The problem comes when the body incorrectly identifies a normal protein as a threat. When that happens, the B cell selection process produces what are known as autoantibodies that prove very effective at harming our own bodies.
Contrary to conventional wisdom, T cells that cause autoimmune disease actually abound in the body but are held in check.
New research dispels the belief that the strength of the body’s defense system is genetically programmed.
I had an autoimmune disease. Then the disease had me.
The American Autoimmune Related Diseases Association is dedicated to the eradication of autoimmune diseases and the alleviation of suffering and the socioeconomic impact of autoimmunity through fostering and facilitating collaboration in the areas of education, public awareness, research, and patient services in an effective, ethical and efficient manner.
Autoimmune diseases affect as many as 1 in 5 people living in the United States. That’s more than 50 million individuals. Our alliance is a community of patients, family members, advocacy groups and healthcare professionals dedicated to a common cause — raise awareness, educate the public, and advocate for those in need.
We are the Autoimmune Advocacy Alliance.
The Autoimmune Encephalitis Alliance promotes collaboration to improve care, find a cure and create community so that no one faces autoimmune encephalitis alone.
#Autoimmune diseases: information and worldwide medical news updates.
AutoimmuneMom.com was born out of a frustration with a lack of online information about autoimmune conditions beyond the surface-level articles and blog posts, even on the top health websites. Believing there must be a way to develop content that dug into current research and examined deeper questions, the planning for the site began.
Patients are no longer waiting for current medical practice to catch up with today’s understandings in metagenomics and microbiology. They are looking for ways to take steps to recover now, not two decades from now.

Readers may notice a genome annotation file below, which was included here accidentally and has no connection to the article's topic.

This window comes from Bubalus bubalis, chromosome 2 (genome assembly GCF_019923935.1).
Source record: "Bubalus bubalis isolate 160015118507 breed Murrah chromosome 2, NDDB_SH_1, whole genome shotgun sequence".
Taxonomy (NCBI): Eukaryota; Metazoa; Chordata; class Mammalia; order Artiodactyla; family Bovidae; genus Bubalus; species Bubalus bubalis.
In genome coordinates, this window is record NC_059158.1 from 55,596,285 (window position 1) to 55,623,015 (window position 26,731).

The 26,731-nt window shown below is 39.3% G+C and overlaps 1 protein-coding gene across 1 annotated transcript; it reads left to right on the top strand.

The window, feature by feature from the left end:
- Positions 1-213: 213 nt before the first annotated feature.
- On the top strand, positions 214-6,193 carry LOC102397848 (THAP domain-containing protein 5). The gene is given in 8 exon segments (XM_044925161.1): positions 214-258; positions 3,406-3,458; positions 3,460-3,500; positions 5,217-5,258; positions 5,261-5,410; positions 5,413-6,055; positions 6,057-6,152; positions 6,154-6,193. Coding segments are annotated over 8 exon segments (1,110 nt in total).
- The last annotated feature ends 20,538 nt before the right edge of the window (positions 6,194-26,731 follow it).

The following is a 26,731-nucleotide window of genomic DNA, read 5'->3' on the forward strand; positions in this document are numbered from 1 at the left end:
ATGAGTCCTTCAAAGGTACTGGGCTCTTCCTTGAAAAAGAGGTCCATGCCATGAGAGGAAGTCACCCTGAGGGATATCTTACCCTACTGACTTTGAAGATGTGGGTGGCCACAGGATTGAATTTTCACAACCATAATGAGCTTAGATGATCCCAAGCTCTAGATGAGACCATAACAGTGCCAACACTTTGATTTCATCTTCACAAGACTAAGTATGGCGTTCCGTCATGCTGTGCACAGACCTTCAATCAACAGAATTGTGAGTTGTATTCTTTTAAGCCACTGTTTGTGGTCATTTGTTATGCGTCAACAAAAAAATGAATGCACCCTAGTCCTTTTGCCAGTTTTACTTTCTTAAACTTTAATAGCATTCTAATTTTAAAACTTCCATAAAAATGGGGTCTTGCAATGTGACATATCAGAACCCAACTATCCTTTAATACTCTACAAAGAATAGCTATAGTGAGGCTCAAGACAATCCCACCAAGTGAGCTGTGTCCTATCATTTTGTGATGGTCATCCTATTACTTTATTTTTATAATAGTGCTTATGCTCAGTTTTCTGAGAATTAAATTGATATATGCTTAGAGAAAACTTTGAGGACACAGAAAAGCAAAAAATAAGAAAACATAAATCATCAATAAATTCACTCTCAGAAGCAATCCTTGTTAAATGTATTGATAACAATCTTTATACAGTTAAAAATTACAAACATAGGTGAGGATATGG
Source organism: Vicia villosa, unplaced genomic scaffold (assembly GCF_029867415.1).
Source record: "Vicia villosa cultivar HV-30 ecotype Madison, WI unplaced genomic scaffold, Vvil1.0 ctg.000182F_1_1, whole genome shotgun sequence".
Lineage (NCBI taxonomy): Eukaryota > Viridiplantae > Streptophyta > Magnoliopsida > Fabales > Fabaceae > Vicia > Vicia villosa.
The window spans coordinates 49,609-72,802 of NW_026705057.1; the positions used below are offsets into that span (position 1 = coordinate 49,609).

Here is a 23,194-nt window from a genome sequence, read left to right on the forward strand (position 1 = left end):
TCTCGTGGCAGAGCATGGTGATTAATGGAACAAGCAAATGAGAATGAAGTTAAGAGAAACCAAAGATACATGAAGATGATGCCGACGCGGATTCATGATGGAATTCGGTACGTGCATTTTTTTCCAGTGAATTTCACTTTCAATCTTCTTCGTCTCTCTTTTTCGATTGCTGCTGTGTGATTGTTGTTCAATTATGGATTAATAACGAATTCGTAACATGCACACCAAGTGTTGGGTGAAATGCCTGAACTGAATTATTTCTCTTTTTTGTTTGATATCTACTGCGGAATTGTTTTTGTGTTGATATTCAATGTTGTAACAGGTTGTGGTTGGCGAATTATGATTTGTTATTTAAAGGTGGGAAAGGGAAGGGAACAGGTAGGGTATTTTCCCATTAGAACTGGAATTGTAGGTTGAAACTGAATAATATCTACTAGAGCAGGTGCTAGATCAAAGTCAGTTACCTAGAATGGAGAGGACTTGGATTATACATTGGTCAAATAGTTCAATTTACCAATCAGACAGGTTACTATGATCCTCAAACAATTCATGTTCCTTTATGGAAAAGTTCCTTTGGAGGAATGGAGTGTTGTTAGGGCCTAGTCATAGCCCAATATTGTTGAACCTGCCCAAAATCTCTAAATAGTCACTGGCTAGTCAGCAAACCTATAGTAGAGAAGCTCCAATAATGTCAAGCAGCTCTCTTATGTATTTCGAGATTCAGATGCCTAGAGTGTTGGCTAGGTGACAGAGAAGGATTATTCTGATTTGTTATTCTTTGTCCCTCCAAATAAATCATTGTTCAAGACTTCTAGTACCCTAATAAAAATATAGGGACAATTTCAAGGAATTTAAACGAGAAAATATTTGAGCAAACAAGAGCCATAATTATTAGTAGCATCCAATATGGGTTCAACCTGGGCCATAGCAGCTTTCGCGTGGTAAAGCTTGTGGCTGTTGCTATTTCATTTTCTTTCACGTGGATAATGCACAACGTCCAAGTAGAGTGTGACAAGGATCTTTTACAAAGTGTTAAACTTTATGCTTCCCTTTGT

Our mission is to support the IG community through education, communication and advocacy.
With this blog I hope to accomplish a couple of things. One is the therapeutic aspect of getting it all out so it’s not jumbling around in my mind driving me crazy, and two, if anyone out there is battling an autoimmune disease they can know that they’re not alone. All of your fears and frustrations I share.
PANDAS Network is dedicated to improving the diagnosis and treatment of children with PANDAS (Pediatric Autoimmune Neuropsychiatric Disorders Associated with Streptococcal Infections) and PANS (Pediatric Acute-onset Neuropsychiatric Syndrome).
The PBCers Organization is a wonderful source of education and support for those who suffer from Primary Biliary Cirrhosis and other autoimmune liver diseases.
Autoimmune diseases are more frequent in women than in men. It is felt that the estrogen of females may influence the immune system to predispose some women to autoimmune diseases. Furthermore, the presence of one autoimmune disease increases the chance for developing another simultaneous autoimmune disease.
There are more than 80 types of autoimmune diseases, and some have similar symptoms. This makes it hard for your health care provider to know if you really have one of these diseases, and if so, which one. Getting a diagnosis can be frustrating and stressful. Often, the first symptoms are fatigue, muscle aches and a low fever. The classic sign of an autoimmune disease is inflammation, which can cause redness, heat, pain and swelling.
The Autoimmune Protocol is a therapeutic version of the paleo template designed to help regulate the immune system, mitigating autoimmune and other chronic diseases. Learn about the Autoimmune Protocol HERE.